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  #1  
Old 10-21-2006, 10:11 AM
astro astro is online now
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Singer Johnny Mathis was an Olympic caliber athlete

Interesting factoid - I never would have guessed it about him.

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At George Washington High School, Johnny was not only well known for his singing abilities, he also became a star athlete on their track and field team, as a high jumper and hurdler, and was on their basketball team - earning four athletic letters. In 1954, Johnny enrolled at San Francisco State College on a scholarship, with the intention of being an English and physical education teacher. Mathis remains an important part of San Francisco State College's sports history—in 1954 he broke future basketball great Bill Russell's high jump record by jumping six feet five inches (1.96 meters). At the time only four Olympic athletes had managed to clear this height. It remains in the top 15 heights ever achieved at the college and in the state.

He was spotted by Helen Noga, owner of The Black Hawk club, at a jam session and she became his manager. In September 1955, after Noga had landed Johnny a job singing weekends at Ann Dee’s 440 Club, she ruthlessly pursued jazz producer George Avakian, who she found out was on vacation in the Bay Area. Avakian came to see Johnny sing, and sent the now famous telegram to Columbia Records: Have found phenomenal 19-year old boy who could go all the way. Send blank contracts [4]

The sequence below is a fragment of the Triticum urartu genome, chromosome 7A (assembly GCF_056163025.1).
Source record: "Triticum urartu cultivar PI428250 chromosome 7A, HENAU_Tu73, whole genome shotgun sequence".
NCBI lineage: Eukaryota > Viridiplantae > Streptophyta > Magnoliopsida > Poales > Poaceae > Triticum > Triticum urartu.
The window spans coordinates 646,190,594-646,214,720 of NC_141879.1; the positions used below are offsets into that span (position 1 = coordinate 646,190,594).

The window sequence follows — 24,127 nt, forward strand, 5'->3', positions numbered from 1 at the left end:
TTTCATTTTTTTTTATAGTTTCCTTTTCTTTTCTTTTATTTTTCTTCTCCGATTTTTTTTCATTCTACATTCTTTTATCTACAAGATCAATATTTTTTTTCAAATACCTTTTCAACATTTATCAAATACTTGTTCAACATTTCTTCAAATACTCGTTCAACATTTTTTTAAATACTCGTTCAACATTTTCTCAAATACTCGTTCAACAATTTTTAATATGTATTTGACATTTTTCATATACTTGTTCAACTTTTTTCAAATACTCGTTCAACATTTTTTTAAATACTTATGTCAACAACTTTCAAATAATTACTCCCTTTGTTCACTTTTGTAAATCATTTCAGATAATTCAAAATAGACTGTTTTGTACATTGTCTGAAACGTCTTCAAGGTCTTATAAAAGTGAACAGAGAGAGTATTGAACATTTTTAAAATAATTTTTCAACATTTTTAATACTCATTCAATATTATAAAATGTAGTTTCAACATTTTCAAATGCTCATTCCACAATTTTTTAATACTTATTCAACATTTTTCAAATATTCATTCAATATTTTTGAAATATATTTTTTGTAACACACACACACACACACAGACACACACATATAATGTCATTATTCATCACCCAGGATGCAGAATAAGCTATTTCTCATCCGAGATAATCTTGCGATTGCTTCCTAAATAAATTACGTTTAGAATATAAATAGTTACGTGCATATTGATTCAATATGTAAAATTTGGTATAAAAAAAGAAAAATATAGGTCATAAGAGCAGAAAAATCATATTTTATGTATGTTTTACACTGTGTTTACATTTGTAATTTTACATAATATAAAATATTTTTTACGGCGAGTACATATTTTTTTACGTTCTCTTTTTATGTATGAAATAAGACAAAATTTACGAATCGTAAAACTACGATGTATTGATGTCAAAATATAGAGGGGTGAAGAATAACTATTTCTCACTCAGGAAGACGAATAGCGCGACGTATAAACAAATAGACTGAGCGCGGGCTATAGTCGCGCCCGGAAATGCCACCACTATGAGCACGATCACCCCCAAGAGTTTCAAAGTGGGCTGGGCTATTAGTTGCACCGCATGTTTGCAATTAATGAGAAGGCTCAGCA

Mathis's most difficult decision now was deciding whether to go to the Olympic tryouts, to which he had been invited, or to keep an appointment in New York to make his first recordings, which were subsequently released in 1956. With his father's advice, Mathis opted for a recording career and the rest is history. He has never completely abandoned his enthusiasm for sports and today is an avid golfer who has completed five holes-in-one, and has hosted several Johnny Mathis Golf Tournaments in the USA and the United Kingdom. Since 1985 he has been hosting a charity golf tournament in Belfast for environment-despoiling sponsored by Shell corporation, and the annual Johnny Mathis Invitational Track & Field Meet has continued at San Francisco State College since it started in 1982.